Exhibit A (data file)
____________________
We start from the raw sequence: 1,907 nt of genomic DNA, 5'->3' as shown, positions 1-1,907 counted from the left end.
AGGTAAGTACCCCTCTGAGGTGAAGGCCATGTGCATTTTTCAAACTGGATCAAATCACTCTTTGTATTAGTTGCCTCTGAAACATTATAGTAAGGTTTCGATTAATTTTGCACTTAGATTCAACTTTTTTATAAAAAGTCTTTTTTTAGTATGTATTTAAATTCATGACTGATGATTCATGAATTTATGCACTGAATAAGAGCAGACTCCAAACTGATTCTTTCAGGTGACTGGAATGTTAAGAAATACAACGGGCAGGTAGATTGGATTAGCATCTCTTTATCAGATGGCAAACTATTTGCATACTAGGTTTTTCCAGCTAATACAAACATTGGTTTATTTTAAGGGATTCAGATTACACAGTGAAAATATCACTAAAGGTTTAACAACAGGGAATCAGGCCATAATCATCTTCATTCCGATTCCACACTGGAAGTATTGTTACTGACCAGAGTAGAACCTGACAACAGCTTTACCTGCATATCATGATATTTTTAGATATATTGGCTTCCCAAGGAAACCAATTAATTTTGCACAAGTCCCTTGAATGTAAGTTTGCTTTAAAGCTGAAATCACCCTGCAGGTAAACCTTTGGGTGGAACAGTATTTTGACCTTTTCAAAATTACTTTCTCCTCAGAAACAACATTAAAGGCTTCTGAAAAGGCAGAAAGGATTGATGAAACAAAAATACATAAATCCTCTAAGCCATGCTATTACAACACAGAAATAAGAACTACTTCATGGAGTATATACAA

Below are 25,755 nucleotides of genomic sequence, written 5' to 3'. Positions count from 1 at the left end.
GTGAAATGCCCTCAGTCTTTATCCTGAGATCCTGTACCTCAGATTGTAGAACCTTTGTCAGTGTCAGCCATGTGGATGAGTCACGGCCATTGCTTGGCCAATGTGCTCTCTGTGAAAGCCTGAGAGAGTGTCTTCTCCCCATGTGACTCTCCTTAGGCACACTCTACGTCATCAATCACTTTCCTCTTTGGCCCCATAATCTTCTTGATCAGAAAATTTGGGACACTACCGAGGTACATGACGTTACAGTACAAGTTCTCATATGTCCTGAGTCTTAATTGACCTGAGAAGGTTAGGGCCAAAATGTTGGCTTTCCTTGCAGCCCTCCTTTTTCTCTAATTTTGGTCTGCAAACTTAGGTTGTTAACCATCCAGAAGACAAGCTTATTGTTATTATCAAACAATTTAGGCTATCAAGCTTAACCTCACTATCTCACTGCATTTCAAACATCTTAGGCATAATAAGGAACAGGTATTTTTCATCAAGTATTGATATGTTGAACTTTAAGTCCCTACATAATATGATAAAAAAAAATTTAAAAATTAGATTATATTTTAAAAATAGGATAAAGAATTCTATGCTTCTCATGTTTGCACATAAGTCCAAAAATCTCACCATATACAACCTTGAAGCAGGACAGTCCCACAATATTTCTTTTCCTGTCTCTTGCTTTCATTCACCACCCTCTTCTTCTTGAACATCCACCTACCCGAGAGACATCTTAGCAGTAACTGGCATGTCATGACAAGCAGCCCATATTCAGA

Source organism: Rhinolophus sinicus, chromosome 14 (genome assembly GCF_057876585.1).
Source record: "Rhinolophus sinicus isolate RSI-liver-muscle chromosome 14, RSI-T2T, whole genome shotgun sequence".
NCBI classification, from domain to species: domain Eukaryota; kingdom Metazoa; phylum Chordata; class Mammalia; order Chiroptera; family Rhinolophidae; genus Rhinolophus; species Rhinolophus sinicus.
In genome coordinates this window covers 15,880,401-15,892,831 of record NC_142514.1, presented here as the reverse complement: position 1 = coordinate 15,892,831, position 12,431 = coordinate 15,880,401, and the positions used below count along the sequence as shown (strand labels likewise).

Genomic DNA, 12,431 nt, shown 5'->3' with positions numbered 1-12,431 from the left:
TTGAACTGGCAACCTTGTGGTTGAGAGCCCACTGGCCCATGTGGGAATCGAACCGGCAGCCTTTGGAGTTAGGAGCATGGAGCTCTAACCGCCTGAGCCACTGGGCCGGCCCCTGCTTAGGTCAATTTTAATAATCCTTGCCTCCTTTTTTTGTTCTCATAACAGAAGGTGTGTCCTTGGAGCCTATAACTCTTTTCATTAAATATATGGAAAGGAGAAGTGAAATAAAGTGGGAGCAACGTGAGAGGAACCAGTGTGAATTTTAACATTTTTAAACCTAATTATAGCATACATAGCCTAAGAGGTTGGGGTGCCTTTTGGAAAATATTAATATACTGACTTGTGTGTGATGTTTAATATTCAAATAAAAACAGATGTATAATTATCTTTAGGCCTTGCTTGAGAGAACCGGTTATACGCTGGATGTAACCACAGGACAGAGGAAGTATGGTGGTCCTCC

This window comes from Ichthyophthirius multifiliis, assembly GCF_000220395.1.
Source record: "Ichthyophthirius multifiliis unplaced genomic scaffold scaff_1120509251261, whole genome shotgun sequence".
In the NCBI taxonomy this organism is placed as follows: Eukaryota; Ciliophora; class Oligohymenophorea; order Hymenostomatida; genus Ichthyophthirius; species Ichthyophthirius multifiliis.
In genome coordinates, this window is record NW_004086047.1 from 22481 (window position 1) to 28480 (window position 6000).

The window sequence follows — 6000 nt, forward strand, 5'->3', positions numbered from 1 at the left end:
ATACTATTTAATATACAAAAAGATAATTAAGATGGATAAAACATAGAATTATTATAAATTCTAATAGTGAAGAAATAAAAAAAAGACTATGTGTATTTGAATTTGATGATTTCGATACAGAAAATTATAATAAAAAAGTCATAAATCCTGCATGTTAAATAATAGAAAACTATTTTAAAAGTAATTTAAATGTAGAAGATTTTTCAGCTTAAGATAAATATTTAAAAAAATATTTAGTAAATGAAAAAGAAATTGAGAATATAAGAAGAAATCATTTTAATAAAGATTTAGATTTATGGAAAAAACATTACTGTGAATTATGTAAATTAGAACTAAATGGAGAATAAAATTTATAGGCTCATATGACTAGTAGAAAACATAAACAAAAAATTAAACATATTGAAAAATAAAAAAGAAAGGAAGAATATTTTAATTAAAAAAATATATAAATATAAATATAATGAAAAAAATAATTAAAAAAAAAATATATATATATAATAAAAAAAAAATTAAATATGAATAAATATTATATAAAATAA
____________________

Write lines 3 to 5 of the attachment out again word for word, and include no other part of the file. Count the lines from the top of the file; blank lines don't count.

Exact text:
Below are 25,755 nucleotides of genomic sequence, written 5' to 3'. Positions count from 1 at the left end.
GTGAAATGCCCTCAGTCTTTATCCTGAGATCCTGTACCTCAGATTGTAGAACCTTTGTCAGTGTCAGCCATGTGGATGAGTCACGGCCATTGCTTGGCCAATGTGCTCTCTGTGAAAGCCTGAGAGAGTGTCTTCTCCCCATGTGACTCTCCTTAGGCACACTCTACGTCATCAATCACTTTCCTCTTTGGCCCCATAATCTTCTTGATCAGAAAATTTGGGACACTACCGAGGTACATGACGTTACAGTACAAGTTCTCATATGTCCTGAGTCTTAATTGACCTGAGAAGGTTAGGGCCAAAATGTTGGCTTTCCTTGCAGCCCTCCTTTTTCTCTAATTTTGGTCTGCAAACTTAGGTTGTTAACCATCCAGAAGACAAGCTTATTGTTATTATCAAACAATTTAGGCTATCAAGCTTAACCTCACTATCTCACTGCATTTCAAACATCTTAGGCATAATAAGGAACAGGTATTTTTCATCAAGTATTGATATGTTGAACTTTAAGTCCCTACATAATATGATAAAAAAAAATTTAAAAATTAGATTATATTTTAAAAATAGGATAAAGAATTCTATGCTTCTCATGTTTGCACATAAGTCCAAAAATCTCACCATATACAACCTTGAAGCAGGACAGTCCCACAATATTTCTTTTCCTGTCTCTTGCTTTCATTCACCACCCTCTTCTTCTTGAACATCCACCTACCCGAGAGACATCTTAGCAGTAACTGGCATGTCATGACAAGCAGCCCATATTCAGA

Source organism: Rhinolophus sinicus, chromosome 14 (genome assembly GCF_057876585.1).